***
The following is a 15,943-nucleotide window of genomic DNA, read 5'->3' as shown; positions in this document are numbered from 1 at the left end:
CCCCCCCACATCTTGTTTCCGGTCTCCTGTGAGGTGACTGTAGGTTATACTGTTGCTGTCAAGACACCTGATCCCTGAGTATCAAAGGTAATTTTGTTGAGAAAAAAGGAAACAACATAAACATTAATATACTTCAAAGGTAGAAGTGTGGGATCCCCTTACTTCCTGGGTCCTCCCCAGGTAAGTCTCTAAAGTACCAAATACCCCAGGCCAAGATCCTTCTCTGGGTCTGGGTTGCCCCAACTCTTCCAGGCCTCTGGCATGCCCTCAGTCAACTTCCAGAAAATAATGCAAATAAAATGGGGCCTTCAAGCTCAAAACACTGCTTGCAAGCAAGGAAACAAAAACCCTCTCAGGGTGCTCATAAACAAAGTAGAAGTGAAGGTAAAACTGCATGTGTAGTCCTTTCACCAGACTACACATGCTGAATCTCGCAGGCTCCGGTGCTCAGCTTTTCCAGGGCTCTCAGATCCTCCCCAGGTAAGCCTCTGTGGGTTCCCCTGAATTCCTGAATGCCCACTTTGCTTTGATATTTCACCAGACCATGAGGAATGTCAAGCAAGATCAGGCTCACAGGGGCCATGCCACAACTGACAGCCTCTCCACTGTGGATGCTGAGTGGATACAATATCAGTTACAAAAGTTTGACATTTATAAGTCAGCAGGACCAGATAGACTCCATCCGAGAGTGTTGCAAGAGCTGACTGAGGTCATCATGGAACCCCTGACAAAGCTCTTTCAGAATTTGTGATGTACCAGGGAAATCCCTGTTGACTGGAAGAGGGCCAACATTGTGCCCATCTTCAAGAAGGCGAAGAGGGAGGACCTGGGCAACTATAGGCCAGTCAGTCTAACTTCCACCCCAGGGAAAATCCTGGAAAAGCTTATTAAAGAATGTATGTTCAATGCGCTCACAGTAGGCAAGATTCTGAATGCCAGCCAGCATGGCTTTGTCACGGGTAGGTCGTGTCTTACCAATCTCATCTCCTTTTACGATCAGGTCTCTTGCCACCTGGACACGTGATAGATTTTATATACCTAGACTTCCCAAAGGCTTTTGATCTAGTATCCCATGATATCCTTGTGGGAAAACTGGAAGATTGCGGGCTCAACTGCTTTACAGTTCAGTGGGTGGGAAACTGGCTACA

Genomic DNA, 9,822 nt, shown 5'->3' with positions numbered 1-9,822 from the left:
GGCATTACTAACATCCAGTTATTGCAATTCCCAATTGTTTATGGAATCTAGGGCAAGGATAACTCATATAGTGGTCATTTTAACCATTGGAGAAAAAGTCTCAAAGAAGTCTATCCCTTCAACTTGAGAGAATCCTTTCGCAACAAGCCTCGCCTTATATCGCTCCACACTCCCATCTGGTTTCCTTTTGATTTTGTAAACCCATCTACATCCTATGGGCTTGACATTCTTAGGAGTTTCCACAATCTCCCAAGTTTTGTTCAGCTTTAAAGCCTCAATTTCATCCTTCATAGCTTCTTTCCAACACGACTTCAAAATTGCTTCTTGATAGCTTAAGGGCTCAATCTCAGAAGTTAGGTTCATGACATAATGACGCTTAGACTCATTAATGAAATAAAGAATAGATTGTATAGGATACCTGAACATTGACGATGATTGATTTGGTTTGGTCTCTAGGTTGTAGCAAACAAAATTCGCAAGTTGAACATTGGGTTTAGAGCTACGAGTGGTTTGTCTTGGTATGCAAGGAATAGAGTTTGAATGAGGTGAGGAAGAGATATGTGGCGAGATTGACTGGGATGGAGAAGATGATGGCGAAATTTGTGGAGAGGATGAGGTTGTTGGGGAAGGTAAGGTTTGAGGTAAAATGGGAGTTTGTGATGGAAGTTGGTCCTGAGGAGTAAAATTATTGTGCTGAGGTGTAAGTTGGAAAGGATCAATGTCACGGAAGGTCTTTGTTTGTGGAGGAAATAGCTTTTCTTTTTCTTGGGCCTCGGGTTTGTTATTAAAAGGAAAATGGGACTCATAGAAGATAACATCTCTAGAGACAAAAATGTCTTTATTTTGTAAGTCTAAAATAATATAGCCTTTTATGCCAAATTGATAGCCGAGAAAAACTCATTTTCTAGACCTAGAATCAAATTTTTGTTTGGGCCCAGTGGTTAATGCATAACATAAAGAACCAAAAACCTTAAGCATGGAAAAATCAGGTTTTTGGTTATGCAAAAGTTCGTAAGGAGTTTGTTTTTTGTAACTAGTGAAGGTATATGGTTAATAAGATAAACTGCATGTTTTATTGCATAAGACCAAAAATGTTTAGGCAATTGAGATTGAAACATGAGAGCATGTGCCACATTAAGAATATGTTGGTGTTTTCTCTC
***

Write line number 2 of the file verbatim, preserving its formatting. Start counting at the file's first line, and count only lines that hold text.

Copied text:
CCCCCCCACATCTTGTTTCCGGTCTCCTGTGAGGTGACTGTAGGTTATACTGTTGCTGTCAAGACACCTGATCCCTGAGTATCAAAGGTAATTTTGTTGAGAAAAAAGGAAACAACATAAACATTAATATACTTCAAAGGTAGAAGTGTGGGATCCCCTTACTTCCTGGGTCCTCCCCAGGTAAGTCTCTAAAGTACCAAATACCCCAGGCCAAGATCCTTCTCTGGGTCTGGGTTGCCCCAACTCTTCCAGGCCTCTGGCATGCCCTCAGTCAACTTCCAGAAAATAATGCAAATAAAATGGGGCCTTCAAGCTCAAAACACTGCTTGCAAGCAAGGAAACAAAAACCCTCTCAGGGTGCTCATAAACAAAGTAGAAGTGAAGGTAAAACTGCATGTGTAGTCCTTTCACCAGACTACACATGCTGAATCTCGCAGGCTCCGGTGCTCAGCTTTTCCAGGGCTCTCAGATCCTCCCCAGGTAAGCCTCTGTGGGTTCCCCTGAATTCCTGAATGCCCACTTTGCTTTGATATTTCACCAGACCATGAGGAATGTCAAGCAAGATCAGGCTCACAGGGGCCATGCCACAACTGACAGCCTCTCCACTGTGGATGCTGAGTGGATACAATATCAGTTACAAAAGTTTGACATTTATAAGTCAGCAGGACCAGATAGACTCCATCCGAGAGTGTTGCAAGAGCTGACTGAGGTCATCATGGAACCCCTGACAAAGCTCTTTCAGAATTTGTGATGTACCAGGGAAATCCCTGTTGACTGGAAGAGGGCCAACATTGTGCCCATCTTCAAGAAGGCGAAGAGGGAGGACCTGGGCAACTATAGGCCAGTCAGTCTAACTTCCACCCCAGGGAAAATCCTGGAAAAGCTTATTAAAGAATGTATGTTCAATGCGCTCACAGTAGGCAAGATTCTGAATGCCAGCCAGCATGGCTTTGTCACGGGTAGGTCGTGTCTTACCAATCTCATCTCCTTTTACGATCAGGTCTCTTGCCACCTGGACACGTGATAGATTTTATATACCTAGACTTCCCAAAGGCTTTTGATCTAGTATCCCATGATATCCTTGTGGGAAAACTGGAAGATTGCGGGCTCAACTGCTTTACAGTTCAGTGGGTGGGAAACTGGCTACA